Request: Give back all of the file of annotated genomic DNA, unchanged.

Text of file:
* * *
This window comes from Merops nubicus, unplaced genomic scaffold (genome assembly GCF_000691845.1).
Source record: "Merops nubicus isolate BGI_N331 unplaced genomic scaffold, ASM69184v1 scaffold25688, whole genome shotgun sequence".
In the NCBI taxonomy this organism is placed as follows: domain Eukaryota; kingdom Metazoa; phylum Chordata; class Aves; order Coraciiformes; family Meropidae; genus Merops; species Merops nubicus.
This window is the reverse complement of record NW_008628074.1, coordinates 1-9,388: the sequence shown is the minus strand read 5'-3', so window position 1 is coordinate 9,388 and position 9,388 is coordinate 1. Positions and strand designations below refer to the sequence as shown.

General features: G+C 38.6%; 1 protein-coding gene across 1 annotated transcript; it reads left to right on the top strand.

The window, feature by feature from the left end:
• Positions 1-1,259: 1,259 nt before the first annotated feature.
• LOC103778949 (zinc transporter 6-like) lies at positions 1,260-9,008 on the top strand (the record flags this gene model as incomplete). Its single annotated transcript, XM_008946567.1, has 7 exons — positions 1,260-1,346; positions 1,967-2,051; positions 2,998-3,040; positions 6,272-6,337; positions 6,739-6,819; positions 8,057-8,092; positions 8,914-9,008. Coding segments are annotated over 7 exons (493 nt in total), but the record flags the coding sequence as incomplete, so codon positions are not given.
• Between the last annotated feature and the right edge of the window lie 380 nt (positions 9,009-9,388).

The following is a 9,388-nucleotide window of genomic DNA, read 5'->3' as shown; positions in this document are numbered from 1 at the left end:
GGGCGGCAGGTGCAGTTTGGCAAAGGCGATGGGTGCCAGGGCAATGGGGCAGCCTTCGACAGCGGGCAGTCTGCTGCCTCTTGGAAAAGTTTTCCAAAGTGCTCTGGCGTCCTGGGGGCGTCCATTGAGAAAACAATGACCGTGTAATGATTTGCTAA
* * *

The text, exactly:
This window comes from Merops nubicus, unplaced genomic scaffold (genome assembly GCF_000691845.1).
Source record: "Merops nubicus isolate BGI_N331 unplaced genomic scaffold, ASM69184v1 scaffold25688, whole genome shotgun sequence".
In the NCBI taxonomy this organism is placed as follows: domain Eukaryota; kingdom Metazoa; phylum Chordata; class Aves; order Coraciiformes; family Meropidae; genus Merops; species Merops nubicus.
This window is the reverse complement of record NW_008628074.1, coordinates 1-9,388: the sequence shown is the minus strand read 5'-3', so window position 1 is coordinate 9,388 and position 9,388 is coordinate 1. Positions and strand designations below refer to the sequence as shown.

General features: G+C 38.6%; 1 protein-coding gene across 1 annotated transcript; it reads left to right on the top strand.

The window, feature by feature from the left end:
• Positions 1-1,259: 1,259 nt before the first annotated feature.
• LOC103778949 (zinc transporter 6-like) lies at positions 1,260-9,008 on the top strand (the record flags this gene model as incomplete). Its single annotated transcript, XM_008946567.1, has 7 exons — positions 1,260-1,346; positions 1,967-2,051; positions 2,998-3,040; positions 6,272-6,337; positions 6,739-6,819; positions 8,057-8,092; positions 8,914-9,008. Coding segments are annotated over 7 exons (493 nt in total), but the record flags the coding sequence as incomplete, so codon positions are not given.
• Between the last annotated feature and the right edge of the window lie 380 nt (positions 9,009-9,388).

The following is a 9,388-nucleotide window of genomic DNA, read 5'->3' as shown; positions in this document are numbered from 1 at the left end:
GGGCGGCAGGTGCAGTTTGGCAAAGGCGATGGGTGCCAGGGCAATGGGGCAGCCTTCGACAGCGGGCAGTCTGCTGCCTCTTGGAAAAGTTTTCCAAAGTGCTCTGGCGTCCTGGGGGCGTCCATTGAGAAAACAATGACCGTGTAATGATTTGCTAA